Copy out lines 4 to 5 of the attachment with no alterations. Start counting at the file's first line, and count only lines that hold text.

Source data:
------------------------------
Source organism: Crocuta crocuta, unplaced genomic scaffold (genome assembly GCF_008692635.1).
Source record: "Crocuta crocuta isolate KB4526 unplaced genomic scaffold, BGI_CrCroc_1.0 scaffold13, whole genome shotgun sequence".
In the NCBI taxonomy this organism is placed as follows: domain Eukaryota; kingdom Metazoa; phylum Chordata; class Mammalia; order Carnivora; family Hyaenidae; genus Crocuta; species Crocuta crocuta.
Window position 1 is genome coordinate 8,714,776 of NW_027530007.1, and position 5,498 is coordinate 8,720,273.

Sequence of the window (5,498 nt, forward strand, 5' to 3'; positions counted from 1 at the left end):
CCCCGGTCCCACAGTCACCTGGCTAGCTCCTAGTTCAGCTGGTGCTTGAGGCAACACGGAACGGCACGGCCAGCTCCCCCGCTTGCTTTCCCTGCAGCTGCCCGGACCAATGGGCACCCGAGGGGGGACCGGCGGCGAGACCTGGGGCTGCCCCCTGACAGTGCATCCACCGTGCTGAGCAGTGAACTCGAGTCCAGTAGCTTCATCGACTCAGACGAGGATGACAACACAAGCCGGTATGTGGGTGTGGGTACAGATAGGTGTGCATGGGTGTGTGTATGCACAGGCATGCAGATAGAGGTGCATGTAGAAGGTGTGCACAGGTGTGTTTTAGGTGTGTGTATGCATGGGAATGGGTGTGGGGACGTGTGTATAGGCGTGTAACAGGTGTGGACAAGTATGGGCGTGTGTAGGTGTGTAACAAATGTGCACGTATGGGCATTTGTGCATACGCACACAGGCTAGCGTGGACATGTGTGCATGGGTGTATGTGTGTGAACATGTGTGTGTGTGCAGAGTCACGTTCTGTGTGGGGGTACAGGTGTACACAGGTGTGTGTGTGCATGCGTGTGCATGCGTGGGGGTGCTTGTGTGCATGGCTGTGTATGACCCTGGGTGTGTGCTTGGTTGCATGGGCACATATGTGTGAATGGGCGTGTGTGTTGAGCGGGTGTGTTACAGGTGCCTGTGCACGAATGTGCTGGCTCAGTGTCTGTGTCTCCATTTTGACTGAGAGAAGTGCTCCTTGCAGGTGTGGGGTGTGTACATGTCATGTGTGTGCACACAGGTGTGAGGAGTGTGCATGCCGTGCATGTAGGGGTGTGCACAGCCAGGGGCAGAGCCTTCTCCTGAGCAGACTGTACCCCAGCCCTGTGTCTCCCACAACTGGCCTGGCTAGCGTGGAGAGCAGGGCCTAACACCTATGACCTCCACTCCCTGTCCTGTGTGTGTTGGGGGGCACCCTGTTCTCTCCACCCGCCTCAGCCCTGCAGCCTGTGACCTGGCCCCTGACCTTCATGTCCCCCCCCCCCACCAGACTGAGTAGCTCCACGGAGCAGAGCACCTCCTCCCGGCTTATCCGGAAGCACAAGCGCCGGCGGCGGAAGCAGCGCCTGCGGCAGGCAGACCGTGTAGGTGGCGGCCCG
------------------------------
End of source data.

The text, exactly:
Window position 1 is genome coordinate 8,714,776 of NW_027530007.1, and position 5,498 is coordinate 8,720,273.

Sequence of the window (5,498 nt, forward strand, 5' to 3'; positions counted from 1 at the left end):